9. Access and Integration of Legacy Applications through the Web.

Introduction. Access and Integration Framework. The Basic Framework. Web Factor--Access/Integration through the Web. Legacy Information (Data) Access. Overview. Remote Data Access (RDA) Paradigm. Remote Function Access (RFA) Paradigm. Remote Presentation Access (RPA) Paradigm. Analysis of Paradigms for Legacy Information Access. Integration of Legacy Applications. What is Legacy Application Integration? Access versus Integration Trade-Off--An Example. Approaches to Integrate Legacy Application. Integration Technologies: Object Wrappers & Integration Gateways. Web Gateways--Enabling Access and Integration through the Web. Common Gateway Interface (CGI). Java-Based Gateways. Using Web Gateways. A Procedure for Legacy Application Integration. Step 1: Requirement Definition and Analysis. Step 2: Solution Architectures. Step 3: Implement and Test. Step 4: Deploy and Support. State of the Practice: Case Studies and Examples. Short Case Studies (“Snippets”). Example 1: Access/Integration of DB2 Applications. Example 2: Integration of an IMS Application. State of the Market: Products and Standards. State of the Art: Research Notes. Summary. Case Study: Access/Integration for XYZ Corp. Problems and Exercises. Additional Information.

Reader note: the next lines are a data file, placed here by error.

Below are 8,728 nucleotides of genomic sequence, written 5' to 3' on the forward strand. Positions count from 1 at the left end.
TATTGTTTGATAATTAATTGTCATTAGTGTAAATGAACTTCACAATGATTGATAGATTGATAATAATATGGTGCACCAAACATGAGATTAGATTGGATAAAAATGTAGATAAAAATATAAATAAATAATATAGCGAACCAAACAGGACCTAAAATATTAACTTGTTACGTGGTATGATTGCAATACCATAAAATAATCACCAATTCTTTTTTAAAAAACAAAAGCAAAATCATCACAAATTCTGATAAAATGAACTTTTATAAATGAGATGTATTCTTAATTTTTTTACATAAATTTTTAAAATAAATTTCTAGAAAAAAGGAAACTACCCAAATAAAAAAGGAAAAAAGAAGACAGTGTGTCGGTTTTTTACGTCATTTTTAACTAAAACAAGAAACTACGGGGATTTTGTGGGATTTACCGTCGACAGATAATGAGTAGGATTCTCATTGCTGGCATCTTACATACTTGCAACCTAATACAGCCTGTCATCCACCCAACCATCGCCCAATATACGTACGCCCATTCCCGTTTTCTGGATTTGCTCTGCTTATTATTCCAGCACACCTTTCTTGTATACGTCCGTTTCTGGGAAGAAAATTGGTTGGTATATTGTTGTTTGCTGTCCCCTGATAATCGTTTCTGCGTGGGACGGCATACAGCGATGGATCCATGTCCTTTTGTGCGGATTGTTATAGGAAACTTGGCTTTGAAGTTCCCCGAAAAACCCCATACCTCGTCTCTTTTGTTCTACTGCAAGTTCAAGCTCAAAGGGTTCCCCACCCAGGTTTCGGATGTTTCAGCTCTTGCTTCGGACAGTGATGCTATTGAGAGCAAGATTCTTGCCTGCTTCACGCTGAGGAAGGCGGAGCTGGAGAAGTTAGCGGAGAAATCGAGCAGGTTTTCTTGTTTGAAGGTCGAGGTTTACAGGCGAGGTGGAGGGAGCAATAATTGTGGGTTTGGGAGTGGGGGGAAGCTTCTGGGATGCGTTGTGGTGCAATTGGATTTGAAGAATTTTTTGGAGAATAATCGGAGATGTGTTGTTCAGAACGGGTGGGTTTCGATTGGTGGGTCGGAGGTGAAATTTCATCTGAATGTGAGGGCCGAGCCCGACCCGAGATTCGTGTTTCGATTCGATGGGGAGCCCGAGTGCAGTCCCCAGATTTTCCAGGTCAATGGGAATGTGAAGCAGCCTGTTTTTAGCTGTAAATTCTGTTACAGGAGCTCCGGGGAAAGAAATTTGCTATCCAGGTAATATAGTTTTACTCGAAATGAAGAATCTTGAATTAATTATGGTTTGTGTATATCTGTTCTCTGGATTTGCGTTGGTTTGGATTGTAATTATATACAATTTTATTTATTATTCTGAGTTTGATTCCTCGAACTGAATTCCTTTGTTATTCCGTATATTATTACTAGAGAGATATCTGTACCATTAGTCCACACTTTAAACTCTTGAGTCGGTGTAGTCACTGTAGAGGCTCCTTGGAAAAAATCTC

10: Data Warehouses.

Introduction. What is a Data Warehouse?. Overview. Definitions. Examples. Who Uses the Data Warehouse? Why Data Warehouses? Key Characteristics of a Data Warehouse. Data Characteristics. Tool Characteristics. Data Warehouse Architectures. Localized Functional Warehouses (“The Data Marts”). Centralized Data Warehouse. Distributed Data Warehouses (“The Virtual Warehouse”). Data Warehouse Design Issues. Granularity. Partitioning (Fragmentation). Data Structures. Technologies for Data Warehousing. Data Extraction and Loading Software. Database Engine. Metadata Software. Tools for Data Warehouse Access and Manipulation. Middleware to Access the Data Warehouse. A Procedure for Data Warehouse Planning and Development. Overview. Step 1: Management Planning. Step 2: Requirements Gathering. Step 3: Data Modeling. Step 4: Design and Implementation. Step 5: Deployment and Administration. State of the Practice - Case Studies and Examples. IBM Shifts to Data Marts. ReliaStar Financial Data Warehouse for Competitive Advantage. 3Com's Data Warehouse. British Telecom's Data Warehouse. Banc One's Transition to Data Warehousing. Short Case Studies (“Snippets”). State of the Market. State of the Art: Research Areas. Summary. Case Study: Data Warehouse for XYZCorp. Problems and Exercises. Additional Information.